New Survey of Seattle Businesses: $15 Wage Hike Will Raise Prices, Reduce Job Opportunities, and Shut Doors
Publication Date: June 2014
Topics: Minimum Wage
Washington, D.C. — Today the Employment Policies Institute (EPI) released a new survey of Seattle businesses gauging how they plan to adapt to the city’s minimum wage increase to $15.00 – the highest in the country. Of those surveyed, nearly 70 percent said that the higher minimum wage would cause a “big increase” in their labor costs. In response, businesses were “very likely” to reduce employee hours, eliminate jobs, or pass the additional cost onto consumers. One in seven were “very likely” to close at least one location.
The full survey results are available here.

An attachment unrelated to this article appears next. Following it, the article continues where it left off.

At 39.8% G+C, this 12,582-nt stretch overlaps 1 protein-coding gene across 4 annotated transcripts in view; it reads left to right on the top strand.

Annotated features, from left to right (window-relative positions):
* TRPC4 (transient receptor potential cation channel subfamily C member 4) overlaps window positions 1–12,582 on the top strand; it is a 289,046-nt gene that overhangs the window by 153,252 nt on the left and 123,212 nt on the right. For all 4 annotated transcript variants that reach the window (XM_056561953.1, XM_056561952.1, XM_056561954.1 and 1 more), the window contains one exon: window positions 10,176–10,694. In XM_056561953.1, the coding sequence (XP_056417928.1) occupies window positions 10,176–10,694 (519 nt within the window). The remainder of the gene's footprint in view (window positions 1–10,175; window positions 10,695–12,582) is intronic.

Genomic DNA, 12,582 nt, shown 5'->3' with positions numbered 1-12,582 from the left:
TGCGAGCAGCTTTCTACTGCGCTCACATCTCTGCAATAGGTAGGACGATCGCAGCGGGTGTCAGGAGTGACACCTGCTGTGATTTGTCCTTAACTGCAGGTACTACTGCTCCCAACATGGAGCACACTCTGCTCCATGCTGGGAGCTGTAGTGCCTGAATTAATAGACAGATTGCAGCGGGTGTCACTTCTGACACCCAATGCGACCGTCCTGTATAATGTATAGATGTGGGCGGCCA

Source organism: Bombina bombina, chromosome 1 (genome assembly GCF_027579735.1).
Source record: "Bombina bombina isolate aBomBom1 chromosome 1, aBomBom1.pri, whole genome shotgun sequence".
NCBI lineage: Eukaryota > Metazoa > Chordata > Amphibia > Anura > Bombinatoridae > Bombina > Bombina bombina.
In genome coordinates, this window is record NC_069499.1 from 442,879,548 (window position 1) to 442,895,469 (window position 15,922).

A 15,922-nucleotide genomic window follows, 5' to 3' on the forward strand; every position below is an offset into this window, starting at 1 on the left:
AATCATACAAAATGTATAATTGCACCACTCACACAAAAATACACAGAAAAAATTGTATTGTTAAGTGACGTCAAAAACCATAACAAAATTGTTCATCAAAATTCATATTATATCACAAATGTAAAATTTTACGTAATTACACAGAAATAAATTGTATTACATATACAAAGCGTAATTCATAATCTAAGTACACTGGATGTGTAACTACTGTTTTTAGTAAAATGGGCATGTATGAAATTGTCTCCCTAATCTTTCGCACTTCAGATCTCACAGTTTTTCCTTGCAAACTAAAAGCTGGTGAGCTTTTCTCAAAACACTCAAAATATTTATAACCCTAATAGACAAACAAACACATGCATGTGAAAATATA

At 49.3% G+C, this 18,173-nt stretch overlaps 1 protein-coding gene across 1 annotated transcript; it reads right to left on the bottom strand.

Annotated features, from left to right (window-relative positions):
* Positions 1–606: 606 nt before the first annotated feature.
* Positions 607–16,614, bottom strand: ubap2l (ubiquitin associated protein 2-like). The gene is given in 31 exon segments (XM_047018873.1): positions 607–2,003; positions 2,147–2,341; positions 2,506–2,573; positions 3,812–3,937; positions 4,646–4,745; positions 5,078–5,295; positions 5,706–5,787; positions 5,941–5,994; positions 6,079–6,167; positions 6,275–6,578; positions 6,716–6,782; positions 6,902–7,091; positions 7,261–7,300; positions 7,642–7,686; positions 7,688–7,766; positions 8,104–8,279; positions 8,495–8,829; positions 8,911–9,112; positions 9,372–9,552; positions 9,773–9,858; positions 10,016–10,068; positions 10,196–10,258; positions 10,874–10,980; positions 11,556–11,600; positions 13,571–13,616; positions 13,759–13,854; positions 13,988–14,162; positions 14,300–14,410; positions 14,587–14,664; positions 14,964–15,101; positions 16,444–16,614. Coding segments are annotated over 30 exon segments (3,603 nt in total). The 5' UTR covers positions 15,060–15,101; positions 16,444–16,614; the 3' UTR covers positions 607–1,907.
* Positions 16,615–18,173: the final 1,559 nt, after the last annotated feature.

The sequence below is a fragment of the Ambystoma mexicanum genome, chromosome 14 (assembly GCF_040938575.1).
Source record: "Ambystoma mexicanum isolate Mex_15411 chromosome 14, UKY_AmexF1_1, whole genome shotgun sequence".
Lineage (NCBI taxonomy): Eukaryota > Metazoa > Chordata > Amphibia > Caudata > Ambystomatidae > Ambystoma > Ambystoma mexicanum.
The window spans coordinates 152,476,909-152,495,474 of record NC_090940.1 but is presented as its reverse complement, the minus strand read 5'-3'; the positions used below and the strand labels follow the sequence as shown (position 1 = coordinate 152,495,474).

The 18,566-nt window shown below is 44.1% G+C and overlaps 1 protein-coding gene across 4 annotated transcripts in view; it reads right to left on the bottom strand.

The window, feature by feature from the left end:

The survey was conducted between June 6th and June 9th, and represents the experiences of 265 locations that will be affected by the new law, with a concentration of employers in the retail and service industries. Some highlights include:
• Nearly 90 percent of the businesses surveyed were small businesses with fewer than 50 employees; half of them had fewer than 10 employees;
• 44 percent reported they were “very likely” to scale back employees’ hours;
• 42 percent were “very likely” to reduce the number of employees per shift or staffing levels at their business;
• 43 percent of respondents said it was “very likely” they would limit future expansion in the city of Seattle;
• Roughly one in seven respondents (14 percent) said they were “very likely” to close one or more locations.
“These survey results suggest that proponents of Seattle’s $15 minimum wage hike were being less than truthful when they said a minimum wage hike wouldn’t hurt employers and employees,” said Michael Saltsman, research director at EPI. “Seattle may be the first major city to $15, but it will also be the first to find out why it’s a bad idea.”